WVU Children’s Hospital receives gift from unlikely donor

MORGANTOWN, W.Va. – It’s not often that the West Virginia University Foundation receives a phone call from a state prison official saying a group of inmates would like to make a donation. But that’s just what happened recently when inmates at the Pruntytown Correctional Center in Taylor County raised $1,028.80 for WVU Children’s Hospital through an intramural softball tournament held at the end of August. The inmates organized and participated in the tournament with the idea of raising money for a cause of their choice. The inmates paid to be on teams, and even those inmates who chose not to participate contributed to the cause. Debra Minnix, warden at the Pruntytown prison, said guards gave inmates the idea to contribute to Children’s Hospital. “Many of the guards have had pleasant personal experiences with WVU Children’s Hospital from taking their children there,” Minnix said. “They encouraged the inmates to focus the tournament around raising money for the hospital.” Cheryl Jones, R.N., director of WVU Children’s Hospital, said the hospital is appreciative of the money raised by the inmates. “We are always very grateful when a new individual or group chooses to help support our mission and partner with us to provide care to our patients,” Jones said.  “Our goal is to provide high quality care to every child who comes through our doors. We plan to use the money wherever there is the greatest need – equipment, programs, etc. – so we can do just that.” Minnix was pleased with the effort the inmates put into raising the money. “The inmates have a big heart when it comes to children,” Minnix said. “From start to finish, it was their idea to conduct the softball tournament. They were able to promote the event among themselves, which gave them the opportunity to show leadership in helping out this wonderful cause.” WVU Children’s Hospital – located on the sixth floor of Ruby Memorial, WVU Healthcare’s flagship hospital – provides maternal, infant and pediatric care for West Virginia and the surrounding region, giving care to high-risk mothers, premature infants and children with life-threatening conditions through adolescence to adulthood. To find out more about WVU Children’s Hospital, visit www.wvukids.com.   The donation was made in conjunction with “A State of Minds: The Campaign for West Virginia’s University.” The $750 million comprehensive campaign being conducted by the WVU Foundation on behalf of the University runs through December 2015. [...]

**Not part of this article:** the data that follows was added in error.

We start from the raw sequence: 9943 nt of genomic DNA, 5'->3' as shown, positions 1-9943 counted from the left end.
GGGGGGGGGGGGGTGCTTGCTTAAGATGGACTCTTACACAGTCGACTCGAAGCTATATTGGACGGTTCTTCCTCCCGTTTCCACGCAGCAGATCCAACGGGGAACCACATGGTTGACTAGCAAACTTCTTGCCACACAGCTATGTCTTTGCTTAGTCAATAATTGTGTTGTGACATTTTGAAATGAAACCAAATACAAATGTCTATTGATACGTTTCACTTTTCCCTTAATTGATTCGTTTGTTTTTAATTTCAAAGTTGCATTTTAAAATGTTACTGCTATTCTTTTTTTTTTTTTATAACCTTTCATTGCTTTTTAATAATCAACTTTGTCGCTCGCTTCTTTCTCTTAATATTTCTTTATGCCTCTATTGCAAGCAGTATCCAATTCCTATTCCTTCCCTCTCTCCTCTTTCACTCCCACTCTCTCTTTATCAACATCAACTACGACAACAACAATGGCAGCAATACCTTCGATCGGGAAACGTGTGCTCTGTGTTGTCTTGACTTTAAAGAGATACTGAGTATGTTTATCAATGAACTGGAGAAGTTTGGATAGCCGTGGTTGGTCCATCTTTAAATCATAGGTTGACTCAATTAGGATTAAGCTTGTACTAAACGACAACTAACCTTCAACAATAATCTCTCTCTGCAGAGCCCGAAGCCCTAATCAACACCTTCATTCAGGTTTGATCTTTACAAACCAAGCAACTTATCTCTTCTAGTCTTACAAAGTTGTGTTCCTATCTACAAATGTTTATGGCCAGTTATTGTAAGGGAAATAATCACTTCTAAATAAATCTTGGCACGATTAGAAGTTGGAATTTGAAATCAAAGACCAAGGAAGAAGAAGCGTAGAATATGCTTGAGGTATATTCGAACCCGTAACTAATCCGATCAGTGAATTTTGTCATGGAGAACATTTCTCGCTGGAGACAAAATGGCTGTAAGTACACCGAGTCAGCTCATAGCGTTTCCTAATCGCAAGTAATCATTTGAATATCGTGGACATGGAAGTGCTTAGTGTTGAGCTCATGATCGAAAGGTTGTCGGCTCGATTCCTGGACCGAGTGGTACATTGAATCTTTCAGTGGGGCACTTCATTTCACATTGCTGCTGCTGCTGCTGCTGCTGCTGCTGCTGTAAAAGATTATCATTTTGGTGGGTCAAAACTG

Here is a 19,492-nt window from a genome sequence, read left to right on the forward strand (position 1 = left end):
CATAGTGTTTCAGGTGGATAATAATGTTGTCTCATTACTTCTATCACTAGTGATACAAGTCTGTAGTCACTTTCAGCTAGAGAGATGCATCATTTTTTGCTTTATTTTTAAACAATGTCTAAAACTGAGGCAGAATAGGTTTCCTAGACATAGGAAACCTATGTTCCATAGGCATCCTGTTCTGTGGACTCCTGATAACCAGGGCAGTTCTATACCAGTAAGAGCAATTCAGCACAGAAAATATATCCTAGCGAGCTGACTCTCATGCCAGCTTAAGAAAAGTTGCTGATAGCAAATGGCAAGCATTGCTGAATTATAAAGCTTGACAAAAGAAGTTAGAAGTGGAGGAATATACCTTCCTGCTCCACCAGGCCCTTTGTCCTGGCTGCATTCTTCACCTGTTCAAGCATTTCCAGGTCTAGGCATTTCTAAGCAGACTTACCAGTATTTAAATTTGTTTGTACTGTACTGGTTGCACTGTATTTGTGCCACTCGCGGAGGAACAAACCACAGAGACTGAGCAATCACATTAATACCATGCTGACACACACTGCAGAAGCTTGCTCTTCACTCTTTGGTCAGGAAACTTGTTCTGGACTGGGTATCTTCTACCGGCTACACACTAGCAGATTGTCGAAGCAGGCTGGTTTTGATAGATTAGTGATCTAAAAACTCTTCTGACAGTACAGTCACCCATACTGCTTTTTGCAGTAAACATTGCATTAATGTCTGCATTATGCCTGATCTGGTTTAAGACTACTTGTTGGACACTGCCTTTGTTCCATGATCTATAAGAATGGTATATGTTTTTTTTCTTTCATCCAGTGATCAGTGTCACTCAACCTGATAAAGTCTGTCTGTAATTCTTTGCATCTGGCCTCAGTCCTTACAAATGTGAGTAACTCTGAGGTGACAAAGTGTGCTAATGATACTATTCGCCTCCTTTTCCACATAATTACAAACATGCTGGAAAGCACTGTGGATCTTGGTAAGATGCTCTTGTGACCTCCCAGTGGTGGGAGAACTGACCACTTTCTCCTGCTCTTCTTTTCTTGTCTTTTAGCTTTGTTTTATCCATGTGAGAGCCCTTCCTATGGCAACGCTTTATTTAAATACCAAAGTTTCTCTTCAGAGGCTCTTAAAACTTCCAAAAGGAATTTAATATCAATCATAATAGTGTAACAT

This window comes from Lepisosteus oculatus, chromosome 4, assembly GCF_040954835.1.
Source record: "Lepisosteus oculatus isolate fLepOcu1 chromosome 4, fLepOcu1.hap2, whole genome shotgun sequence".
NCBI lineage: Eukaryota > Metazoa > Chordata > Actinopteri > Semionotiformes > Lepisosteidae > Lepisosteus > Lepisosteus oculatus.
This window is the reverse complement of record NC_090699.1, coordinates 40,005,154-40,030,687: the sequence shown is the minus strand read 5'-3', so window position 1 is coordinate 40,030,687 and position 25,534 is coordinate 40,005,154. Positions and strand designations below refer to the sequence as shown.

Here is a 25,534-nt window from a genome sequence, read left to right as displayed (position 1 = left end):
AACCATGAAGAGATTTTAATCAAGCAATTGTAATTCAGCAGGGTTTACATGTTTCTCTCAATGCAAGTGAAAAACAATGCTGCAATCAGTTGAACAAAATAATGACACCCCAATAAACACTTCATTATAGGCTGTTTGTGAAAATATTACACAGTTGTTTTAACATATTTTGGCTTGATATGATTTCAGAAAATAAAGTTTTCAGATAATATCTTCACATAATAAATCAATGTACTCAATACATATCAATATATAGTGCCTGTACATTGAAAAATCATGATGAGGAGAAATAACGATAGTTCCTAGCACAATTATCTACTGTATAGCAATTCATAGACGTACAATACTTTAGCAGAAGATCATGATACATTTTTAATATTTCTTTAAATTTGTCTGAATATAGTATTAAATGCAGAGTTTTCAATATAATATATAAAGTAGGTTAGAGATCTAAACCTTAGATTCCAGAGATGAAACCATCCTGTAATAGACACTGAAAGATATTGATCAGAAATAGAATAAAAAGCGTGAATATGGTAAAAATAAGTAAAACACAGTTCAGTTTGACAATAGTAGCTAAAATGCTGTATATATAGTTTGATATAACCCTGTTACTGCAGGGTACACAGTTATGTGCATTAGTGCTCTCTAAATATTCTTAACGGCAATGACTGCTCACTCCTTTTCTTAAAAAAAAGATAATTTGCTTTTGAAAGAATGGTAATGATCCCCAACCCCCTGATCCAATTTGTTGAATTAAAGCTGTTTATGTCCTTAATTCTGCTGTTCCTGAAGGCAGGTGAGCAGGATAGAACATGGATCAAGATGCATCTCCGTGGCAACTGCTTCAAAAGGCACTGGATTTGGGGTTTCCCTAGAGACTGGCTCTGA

WVU Healthcare patients notified of FDA recall

MORGANTOWN, W.Va. – WVU Healthcare was notified by the FDA this week about a precautionary and voluntary recall of all injectable products manufactured by New England Compounding Center (NECC).  All injectable products compounded at the NECC had already been removed from all WVU Healthcare pharmacies and clinics on October 4. (WVU Healthcare never used the injectable steroid suspected of causing serious and sometimes fatal meningitis cases that have been reported.) We have used two other drugs from the NECC which the FDA has now included in its recall.  After an examination of patient records from May of this year through October, we determined that the drugs were used for 125 patients either during open heart surgery or for adults in intensive care at Ruby Memorial Hospital. We are in the process of notifying each patient by mail. While the FDA reports the likelihood of any complication is low, we are reminding patients to watch for the symptoms of infection. These symptoms may include fever, swelling, pain, redness and warmth at the injection site; visual changes, pain, redness or discharge from the eye; chest pain or drainage from the surgical site (infection within the chest). Based on everything we know at this time, there is little cause for concern. We are doing this as a precaution and at the recommendation of the FDA. No issues have been reported with our patients. [...]

Poison Center director selected for national award

CHARLESTON, W.Va. — [...]

Want to stay up-to-date on the latest WVU Medicine health news?
Sign up to receive the quarterly WVU Medicine Cabinet e-newsletter